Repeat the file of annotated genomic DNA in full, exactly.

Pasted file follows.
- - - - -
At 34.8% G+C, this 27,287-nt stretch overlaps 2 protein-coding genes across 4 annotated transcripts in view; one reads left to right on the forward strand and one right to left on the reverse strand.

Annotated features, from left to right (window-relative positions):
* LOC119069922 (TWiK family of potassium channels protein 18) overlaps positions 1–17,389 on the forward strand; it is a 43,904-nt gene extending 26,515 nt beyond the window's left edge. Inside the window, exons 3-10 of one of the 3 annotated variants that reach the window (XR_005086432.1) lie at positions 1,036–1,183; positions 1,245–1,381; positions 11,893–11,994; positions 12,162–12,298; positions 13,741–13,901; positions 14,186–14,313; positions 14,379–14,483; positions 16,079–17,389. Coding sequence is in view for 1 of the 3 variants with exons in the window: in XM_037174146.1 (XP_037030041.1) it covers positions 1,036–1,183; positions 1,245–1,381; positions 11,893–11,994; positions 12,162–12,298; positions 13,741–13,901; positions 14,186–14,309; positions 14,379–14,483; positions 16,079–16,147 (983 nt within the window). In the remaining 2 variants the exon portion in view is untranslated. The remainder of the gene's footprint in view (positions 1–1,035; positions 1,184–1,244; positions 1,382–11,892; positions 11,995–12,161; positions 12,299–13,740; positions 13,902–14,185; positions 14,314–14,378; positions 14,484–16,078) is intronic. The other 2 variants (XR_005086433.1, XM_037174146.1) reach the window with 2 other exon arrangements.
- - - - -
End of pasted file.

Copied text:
At 34.8% G+C, this 27,287-nt stretch overlaps 2 protein-coding genes across 4 annotated transcripts in view; one reads left to right on the forward strand and one right to left on the reverse strand.

Annotated features, from left to right (window-relative positions):
* LOC119069922 (TWiK family of potassium channels protein 18) overlaps positions 1–17,389 on the forward strand; it is a 43,904-nt gene extending 26,515 nt beyond the window's left edge. Inside the window, exons 3-10 of one of the 3 annotated variants that reach the window (XR_005086432.1) lie at positions 1,036–1,183; positions 1,245–1,381; positions 11,893–11,994; positions 12,162–12,298; positions 13,741–13,901; positions 14,186–14,313; positions 14,379–14,483; positions 16,079–17,389. Coding sequence is in view for 1 of the 3 variants with exons in the window: in XM_037174146.1 (XP_037030041.1) it covers positions 1,036–1,183; positions 1,245–1,381; positions 11,893–11,994; positions 12,162–12,298; positions 13,741–13,901; positions 14,186–14,309; positions 14,379–14,483; positions 16,079–16,147 (983 nt within the window). In the remaining 2 variants the exon portion in view is untranslated. The remainder of the gene's footprint in view (positions 1–1,035; positions 1,184–1,244; positions 1,382–11,892; positions 11,995–12,161; positions 12,299–13,740; positions 13,902–14,185; positions 14,314–14,378; positions 14,484–16,078) is intronic. The other 2 variants (XR_005086433.1, XM_037174146.1) reach the window with 2 other exon arrangements.